WebP, PNG, JPEG : Energy battle on Android

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Webp is the new image format offered by Google, who promises a reduction between 30 and 80% in transfer size. In addition, this format would be more suitable for current processors. But what should we expect in terms of energy consumption on the user’s device?

Webp format

Webp is a matrix format just like PNG or JPEG. It can handle lossless compressions like PNG, as well as lossy ones like JPEG.
This type of format is currently acknowledged by Chrome, Chrome for Android and Opera.
Cependant However, the controversy was started by the Mozilla foundation which considers the format isn’t as beneficial as claimed.

By the way, Mozilla is working on its own on JPEG optimization : MozJPEG. Here’s a link to understand how to manage those implementation issues : Google WebP
Now, what’s up with this new format’s efficiency? The measure of consumed energy needed to display images will answer this question!


In order to do that, I use my favorite tool (you know what’s coming, right?): the Power Test Cloud service by GREENSPECTOR.

Methodology is the following :

  • Measurement is realized on a real smartphone, a Nexus 6, hosted and managed by GREENSPECTOR ;
  • We start Chrome and have then access to image examples provided by Google ;
  • We repeat the process twice, because two measures are always better than one.

Before going further, we have a couple points of criticism about our own protocole :

  • We are using Google images : are they really representative? We’ll assume so.
  • We evaluate the unit cost of displaying images, not integrating them in a more general webpage. That is why we are here for after all.

Format comparison : Webp (lossless and lossy) versus PNG

For this test, we picked the three first images in the Google gallery.
First of all, let’s check the images’ size :

Result is pretty obvious : Webp images are on average 27% lighter than PNG, it even reaches 70% for the lossly version. Promises are kept and respected so far. Let’s have a look at energy consumed on the smartphone whenever it displays those images in the browser :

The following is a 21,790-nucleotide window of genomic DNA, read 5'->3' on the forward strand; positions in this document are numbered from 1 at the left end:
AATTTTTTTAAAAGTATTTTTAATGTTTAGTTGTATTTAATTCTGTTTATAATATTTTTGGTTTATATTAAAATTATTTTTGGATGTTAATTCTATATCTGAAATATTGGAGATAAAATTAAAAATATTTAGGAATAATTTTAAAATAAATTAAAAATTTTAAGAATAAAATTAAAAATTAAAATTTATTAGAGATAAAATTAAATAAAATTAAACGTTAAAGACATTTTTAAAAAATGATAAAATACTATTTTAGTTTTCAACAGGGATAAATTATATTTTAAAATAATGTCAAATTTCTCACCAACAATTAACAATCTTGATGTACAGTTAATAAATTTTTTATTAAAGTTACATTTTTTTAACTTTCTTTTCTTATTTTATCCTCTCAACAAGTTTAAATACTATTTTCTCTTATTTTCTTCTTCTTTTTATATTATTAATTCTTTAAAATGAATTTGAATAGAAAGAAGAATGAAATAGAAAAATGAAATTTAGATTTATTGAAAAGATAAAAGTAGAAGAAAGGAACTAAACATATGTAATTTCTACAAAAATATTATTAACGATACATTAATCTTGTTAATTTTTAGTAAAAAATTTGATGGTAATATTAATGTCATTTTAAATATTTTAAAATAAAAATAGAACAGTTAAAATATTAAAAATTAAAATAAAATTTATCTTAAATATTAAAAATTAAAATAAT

Aoutch. On average, WebP lead to 1.5% more energy consumption. There is a gain only for image 3 – just when we compare the lossy Webp with the PNG. Regarding image 1, we notice a decrease of 3,8%. Finally, we can see that the lossy Webp with transparency is even more energy-hungry than the lossless Webp. To me, that’s pretty surprising!

In the end, the PNG format is more interesting in terms of energy consumption. However, if you focus on network gains only, then the Webp format will be more appropriate. This statement is even greater when it comes to the lossy Webp with transparency. This could be explained with a rendering algorithm less efficient than PNG, which cancels all energy gains provoked by the nettwork impact reduction.

“Lossy” format comparison : Webp versus JPEG

For this test, we chose five images from the Google gallery
Again, let’s check first images’ size.

Once again here promise is respected: the size gain brought by Webp is on average 30%. Now let’s have a look at energy consumption.

In 4 out of 5 cases, gains brought by Webp compared to JPEG are interesting (between 2% and 8%). Because of the specific case of image 4, the gain average settles at 2.4%.

If we look more in depth at energy consumption curves, we can notice that the Webp consumption peak is the lowest one of all:

We also observe that Webp solicits less battery than JPEG.


It is obvious that the Webp format allows a lower image size than the other formats. It is beneficial for the internet network as a whole, telecom operators in particular and final users even more specifically.

We also identified energy gains for lossy images going up to 8% compared to JPEG.
However, in some minority cases for the lossy and in all cases for the lossless, we noticed bigger energy consumptions for Webp than for other traditional formats. In the case you want lossless images (for logos, images with text…), then PNG remains the best option in terms of energy.

Explanation : as images are lighter, it seems like the radio cell is less solicited thus there is less energy consumed. However, when we have a look at the CPU occupation, Chrome spends some time processing to decompress Webp. On a smartphone, network gains are limited, borderline annihilated, because of the additional CPU treatment cost.

Conclusion following the conclusion :
Gains in size brought by Webp are real for the network. Associated with an energy consumption decrease, even weak, it makes WebP an interesting format in terms of efficiency as an alternative to JPEG. However, we will have to wait for the alternative to PNG.

Lastly, let’s note that jobs are numerous in this domain. Thus, for the alternative to JPEG, a convergence towards other technological ameliorations like HTTP2, could lead to even greater gains.